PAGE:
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Two disulfide mutants in domain I of Bacillus thuringiensis Cry3Aa δ-endotoxin increase stability with no effect on toxicity

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DOI: 10.4236/abc.2012.22015    3,619 Downloads   7,383 Views   Citations

ABSTRACT

To increase protein stability and test protein function, three double-cysteine mutations were individually introduced by protein engineering into the cysteine-free Cry3Aa δ-endotoxin from Bacillus thuringiensis. These mutations were designed to create disulfide bonds between α-helices 2 and 5 (positions 110 - 193), and α-helices 5 and 7 (positions 195 - 276 and 198 - 276). Comparison of the CD spectra of the wild-type and the double-cysteine mutant proteins indicates a tighter helical packing consistent with formation of at least two of the disulfide bonds between the central and the outer helices. Thermal stability analysis indi-cates that potential covalent linkages between the central α-helix 5 and the other helices increase resistance to thermal denaturation by 10?C to 14?C com-pared to the thermal stability of the wild-type protein. Spectroscopic analysis of the disulfide-specific absorbance band indicates that the double mutant proteins are more stable to temperature and denaturant (guanidine hydrochloride) than the wild-type protein, as a result of the formation of two of the disulfide bridges. These results indicate that the double muta-tions M110C/F193C and A198C/V276C successfully established disulfide bonds, resulting in a more stable structure of the entire toxin. Despite the increase in stability and structural changes introduced by the disulfide bonds, no effect on toxicity was observed. A possible mechanism involving the insertion of all of domain I of Cry3Aa toxin into the target membrane accounts for these observations.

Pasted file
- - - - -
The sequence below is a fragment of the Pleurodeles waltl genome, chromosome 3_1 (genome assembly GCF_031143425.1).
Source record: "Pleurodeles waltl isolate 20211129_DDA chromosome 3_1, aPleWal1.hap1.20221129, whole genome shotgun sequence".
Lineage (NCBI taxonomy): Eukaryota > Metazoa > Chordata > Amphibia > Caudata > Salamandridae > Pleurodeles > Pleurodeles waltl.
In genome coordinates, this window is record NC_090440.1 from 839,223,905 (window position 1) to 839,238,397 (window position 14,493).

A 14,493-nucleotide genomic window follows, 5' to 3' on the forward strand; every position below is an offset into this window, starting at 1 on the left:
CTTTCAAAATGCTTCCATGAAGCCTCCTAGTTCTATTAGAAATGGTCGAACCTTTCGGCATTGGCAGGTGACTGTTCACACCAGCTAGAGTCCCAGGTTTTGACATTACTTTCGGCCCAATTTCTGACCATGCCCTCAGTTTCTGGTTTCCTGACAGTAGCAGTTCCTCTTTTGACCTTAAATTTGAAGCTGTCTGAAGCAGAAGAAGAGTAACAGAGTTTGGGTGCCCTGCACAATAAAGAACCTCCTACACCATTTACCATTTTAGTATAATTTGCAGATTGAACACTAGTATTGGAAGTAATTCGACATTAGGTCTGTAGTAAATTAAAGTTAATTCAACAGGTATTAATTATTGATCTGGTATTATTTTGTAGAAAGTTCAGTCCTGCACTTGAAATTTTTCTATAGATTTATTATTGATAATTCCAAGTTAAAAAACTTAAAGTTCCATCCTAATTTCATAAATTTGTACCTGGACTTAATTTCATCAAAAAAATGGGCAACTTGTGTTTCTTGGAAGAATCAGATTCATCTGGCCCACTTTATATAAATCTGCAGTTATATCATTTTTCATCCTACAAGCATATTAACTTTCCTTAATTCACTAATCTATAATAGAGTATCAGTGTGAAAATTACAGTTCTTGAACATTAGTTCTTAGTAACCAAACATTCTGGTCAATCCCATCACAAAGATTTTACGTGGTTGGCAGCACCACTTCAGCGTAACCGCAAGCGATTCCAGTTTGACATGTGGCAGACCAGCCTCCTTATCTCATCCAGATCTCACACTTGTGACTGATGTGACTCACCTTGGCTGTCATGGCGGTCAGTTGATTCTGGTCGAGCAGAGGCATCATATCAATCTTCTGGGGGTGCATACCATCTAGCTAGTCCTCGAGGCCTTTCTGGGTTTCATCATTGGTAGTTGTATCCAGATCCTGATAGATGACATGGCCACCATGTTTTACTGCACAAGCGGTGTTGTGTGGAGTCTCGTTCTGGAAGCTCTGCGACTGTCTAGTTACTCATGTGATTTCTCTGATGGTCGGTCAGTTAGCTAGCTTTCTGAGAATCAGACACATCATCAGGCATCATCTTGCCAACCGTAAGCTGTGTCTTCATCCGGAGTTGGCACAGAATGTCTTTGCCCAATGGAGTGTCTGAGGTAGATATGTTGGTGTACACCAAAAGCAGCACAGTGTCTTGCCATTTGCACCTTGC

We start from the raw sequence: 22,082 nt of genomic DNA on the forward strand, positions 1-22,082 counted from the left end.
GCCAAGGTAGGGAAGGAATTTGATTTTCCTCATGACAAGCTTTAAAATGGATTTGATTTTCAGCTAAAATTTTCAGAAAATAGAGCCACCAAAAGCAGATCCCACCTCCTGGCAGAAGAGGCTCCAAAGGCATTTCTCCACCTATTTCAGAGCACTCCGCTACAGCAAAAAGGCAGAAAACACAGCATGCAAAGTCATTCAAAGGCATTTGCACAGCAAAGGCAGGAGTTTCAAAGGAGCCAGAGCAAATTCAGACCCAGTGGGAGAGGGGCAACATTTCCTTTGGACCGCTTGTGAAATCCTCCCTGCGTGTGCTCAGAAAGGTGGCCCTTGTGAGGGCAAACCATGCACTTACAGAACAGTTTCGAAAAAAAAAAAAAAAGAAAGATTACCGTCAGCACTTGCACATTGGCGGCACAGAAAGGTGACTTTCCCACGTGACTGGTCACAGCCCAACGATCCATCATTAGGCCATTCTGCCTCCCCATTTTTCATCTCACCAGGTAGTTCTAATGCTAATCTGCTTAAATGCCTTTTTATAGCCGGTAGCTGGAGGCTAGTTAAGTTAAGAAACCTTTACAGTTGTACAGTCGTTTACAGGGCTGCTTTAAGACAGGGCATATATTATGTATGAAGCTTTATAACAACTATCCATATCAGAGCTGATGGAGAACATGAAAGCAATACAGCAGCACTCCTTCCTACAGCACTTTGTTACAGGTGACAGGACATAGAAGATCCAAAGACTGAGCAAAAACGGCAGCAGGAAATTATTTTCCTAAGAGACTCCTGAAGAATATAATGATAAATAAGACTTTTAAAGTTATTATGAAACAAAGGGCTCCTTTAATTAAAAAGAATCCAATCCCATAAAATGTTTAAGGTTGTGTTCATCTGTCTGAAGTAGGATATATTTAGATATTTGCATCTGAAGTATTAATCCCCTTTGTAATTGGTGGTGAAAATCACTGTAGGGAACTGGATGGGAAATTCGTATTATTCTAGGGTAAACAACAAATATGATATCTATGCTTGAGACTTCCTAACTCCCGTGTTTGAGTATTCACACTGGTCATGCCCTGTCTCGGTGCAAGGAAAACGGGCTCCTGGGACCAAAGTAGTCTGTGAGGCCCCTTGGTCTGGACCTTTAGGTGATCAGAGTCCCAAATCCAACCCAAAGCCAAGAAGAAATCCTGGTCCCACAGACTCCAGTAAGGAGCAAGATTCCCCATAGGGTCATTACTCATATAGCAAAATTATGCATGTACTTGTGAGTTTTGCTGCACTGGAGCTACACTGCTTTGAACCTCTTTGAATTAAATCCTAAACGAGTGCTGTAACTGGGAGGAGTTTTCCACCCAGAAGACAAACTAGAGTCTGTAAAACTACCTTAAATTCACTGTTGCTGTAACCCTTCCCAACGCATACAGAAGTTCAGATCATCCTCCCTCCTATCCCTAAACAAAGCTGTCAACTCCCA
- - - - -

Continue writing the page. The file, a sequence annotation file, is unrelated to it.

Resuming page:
Conflicts of Interest

The authors declare no conflicts of interest.

Cite this paper

Wu, S. , Florez, A. , Homoelle, B. , Dean, D. and Alzate, O. (2012) Two disulfide mutants in domain I of Bacillus thuringiensis Cry3Aa δ-endotoxin increase stability with no effect on toxicity. Advances in Biological Chemistry, 2, 123-131. doi: 10.4236/abc.2012.22015.

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